By: Jeff Riger
Every time the Detroit Tigers celebrate their 1984 World Championship team, the memories come flooding back.
From the Dave Bergman 13-pitch at bat that ended in a walk-off homer against Toronto to Rupert Jones talking to his bat before hitting a roof shot at Tiger Stadium, the times in ’84 were the best and will always be remembered fondly.
If you take in a game at Comerica Park these days, however, you’d be hard-pressed to see any evidence of the “Bless You Boys” era.
Monday the team held a 30th-anniversary celebration of the last Tigers team to win it all, but what continues to be missing is any kind of permanent representation at Comerica Park. Sure, there are a couple of pictures scattered throughout the concourse, but other than that, there is nothing.
It’s actually quite embarrassing. How do you not do more to honor the last team to win a title?
I get that the ’68 team might have meant more to the city because of the ongoing riots at the time. However, it is possible to celebrate them both.
Alan Trammell and Lou Whitaker should be Hall of Famers, and it seems like they will be one day. The Veterans Committee will eventually vote them in, and all the fans who have been calling for the two to be inducted into Cooperstown will finally be able to rest easy. However, since they’re not in yet, the team cannot retire their numbers. I am of firm belief that a team should not give their players the ultimate honor without them being in the Hall. Just because the team shouldn’t retire those numbers yet, however, does not mean the Tigers had to give away those numbers to Gary Sheffield, Ian Kinsler and Jose Iglesias. (And, yes, I’m aware that Willie Horton’s #23 is retired and he’s not a Hall of Famer.)
But the Tigers could still do something.
It just so happens that there is an open space in left center field for another magnificent statue. Al Kaline, Hal Newhouser, Charlie Gehringer, Hank Greenberg, Ty Cobb and Horton all have statues. They all look great and represent a different era of Tigers baseball. Why not add a statue of Tram and Lou turning two? That would cover ’84.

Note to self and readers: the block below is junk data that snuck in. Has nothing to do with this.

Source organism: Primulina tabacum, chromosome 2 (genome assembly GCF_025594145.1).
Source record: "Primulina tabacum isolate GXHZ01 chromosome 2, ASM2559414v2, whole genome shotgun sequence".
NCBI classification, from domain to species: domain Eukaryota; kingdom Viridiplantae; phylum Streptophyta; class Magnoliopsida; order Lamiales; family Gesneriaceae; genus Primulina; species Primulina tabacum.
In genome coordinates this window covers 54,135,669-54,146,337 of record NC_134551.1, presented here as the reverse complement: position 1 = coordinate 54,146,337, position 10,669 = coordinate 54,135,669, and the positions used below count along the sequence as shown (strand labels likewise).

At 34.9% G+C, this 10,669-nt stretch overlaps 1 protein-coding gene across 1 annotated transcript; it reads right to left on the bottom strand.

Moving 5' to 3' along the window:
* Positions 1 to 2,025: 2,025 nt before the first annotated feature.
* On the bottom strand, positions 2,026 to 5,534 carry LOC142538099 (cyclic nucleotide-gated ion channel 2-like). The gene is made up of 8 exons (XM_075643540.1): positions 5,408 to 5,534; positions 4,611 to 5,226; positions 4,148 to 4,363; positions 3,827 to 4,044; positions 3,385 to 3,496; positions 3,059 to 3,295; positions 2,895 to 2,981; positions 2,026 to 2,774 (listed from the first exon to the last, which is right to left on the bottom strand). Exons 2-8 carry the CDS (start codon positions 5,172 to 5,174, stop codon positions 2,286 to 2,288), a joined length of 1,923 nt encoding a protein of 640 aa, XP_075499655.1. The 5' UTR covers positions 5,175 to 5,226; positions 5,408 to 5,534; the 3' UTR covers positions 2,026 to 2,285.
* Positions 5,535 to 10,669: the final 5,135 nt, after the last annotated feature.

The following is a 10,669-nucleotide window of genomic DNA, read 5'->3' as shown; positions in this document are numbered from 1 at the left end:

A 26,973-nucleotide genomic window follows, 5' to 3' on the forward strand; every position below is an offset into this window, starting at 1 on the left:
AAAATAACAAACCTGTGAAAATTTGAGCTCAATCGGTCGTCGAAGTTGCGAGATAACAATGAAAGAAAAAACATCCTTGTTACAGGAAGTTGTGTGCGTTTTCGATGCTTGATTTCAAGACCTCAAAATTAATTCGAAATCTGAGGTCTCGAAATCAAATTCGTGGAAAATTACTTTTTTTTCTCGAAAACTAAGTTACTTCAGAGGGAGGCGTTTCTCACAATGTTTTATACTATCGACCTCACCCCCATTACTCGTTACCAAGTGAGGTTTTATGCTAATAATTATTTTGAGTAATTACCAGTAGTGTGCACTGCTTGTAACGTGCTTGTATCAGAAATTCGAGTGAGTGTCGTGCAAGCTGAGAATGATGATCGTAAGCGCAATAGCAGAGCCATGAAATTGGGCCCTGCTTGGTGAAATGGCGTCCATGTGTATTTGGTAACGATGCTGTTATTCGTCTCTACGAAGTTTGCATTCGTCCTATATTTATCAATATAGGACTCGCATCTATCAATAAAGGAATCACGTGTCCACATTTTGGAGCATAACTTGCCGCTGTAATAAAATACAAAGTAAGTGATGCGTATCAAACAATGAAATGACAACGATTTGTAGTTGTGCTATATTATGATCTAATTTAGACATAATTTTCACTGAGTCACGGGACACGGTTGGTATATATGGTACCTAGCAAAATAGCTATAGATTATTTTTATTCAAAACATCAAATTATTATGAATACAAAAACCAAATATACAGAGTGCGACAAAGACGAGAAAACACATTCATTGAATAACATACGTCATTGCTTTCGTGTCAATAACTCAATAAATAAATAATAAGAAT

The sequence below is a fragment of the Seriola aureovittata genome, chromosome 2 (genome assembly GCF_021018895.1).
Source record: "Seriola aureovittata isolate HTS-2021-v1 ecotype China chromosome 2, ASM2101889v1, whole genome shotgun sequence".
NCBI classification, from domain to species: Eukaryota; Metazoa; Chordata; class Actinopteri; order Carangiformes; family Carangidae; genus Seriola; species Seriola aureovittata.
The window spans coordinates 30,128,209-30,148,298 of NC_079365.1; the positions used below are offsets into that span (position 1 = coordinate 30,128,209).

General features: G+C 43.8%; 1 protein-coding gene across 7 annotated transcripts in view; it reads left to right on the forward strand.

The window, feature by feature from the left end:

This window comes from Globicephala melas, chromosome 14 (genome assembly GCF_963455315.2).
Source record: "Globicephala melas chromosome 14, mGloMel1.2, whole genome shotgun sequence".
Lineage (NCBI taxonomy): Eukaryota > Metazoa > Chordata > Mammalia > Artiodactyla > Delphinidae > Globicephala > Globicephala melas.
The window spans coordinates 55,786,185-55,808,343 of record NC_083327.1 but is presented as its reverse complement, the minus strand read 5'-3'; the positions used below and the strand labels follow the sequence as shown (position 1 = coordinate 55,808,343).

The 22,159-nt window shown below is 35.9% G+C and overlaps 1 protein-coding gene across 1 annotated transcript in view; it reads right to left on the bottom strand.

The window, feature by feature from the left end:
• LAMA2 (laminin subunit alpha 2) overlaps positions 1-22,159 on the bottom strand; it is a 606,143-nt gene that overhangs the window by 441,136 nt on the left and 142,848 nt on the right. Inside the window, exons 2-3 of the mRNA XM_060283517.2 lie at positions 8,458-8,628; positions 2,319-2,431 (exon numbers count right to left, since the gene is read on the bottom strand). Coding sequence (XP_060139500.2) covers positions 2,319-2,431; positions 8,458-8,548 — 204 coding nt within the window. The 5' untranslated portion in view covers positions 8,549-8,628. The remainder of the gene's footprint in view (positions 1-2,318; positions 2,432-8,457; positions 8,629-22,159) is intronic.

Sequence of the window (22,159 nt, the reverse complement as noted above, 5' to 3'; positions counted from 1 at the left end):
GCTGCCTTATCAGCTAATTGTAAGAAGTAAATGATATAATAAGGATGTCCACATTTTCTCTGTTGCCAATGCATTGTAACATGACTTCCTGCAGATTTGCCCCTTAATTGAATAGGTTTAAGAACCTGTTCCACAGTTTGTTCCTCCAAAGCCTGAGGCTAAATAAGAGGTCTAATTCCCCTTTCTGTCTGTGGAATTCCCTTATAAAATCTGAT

It makes perfect sense – and not just to me. Dave Rozema, a pitcher on that ’84 team, agrees.
“Between Jack, (Morris) Tram and Lou, they’re not getting recognized for what they have done, for their services, for their time and what they meant to the team,” Rozema said. “They could start some things pretty soon. We’re not getting any younger!”
Of course Rozema is right. The guys that played on that championship team are all in their 50s. Doesn’t it make sense to do something so the players that accomplished so much can enjoy it while they are still relatively young?
Trammell also addressed the possibility of an outfield statue but would not speak too much to the need for it.
“I’ve never been one to promote myself,” Trammell said. “I think we were all confident to get to the point that we did and play as long as we did. We were confident in our ability. We know that. That’s for other people to decide.”
If Tram won’t come right out and say it, I will. Tram not only deserves a statue but would cherish it as well.
As for Whitaker, the other half of greatest double-play duo ever, he seemed to think the delay in a possible statue was simply because the Tigers are doing their best to get it right.
“Maybe they are still working on it,” Whitaker said. “They’re trying to be perfect, and it takes years to make perfection.”
Tram and Lou were double-play perfection. They were part of a perfect Tigers team. Lou is dead on; a statue to honor them and their team would be true perfection.
What’s taking so damn long?
Check out video of Tram, Lou and more to hear how some of the ’84 Tigers enjoyed their 30th-anniversary celebration.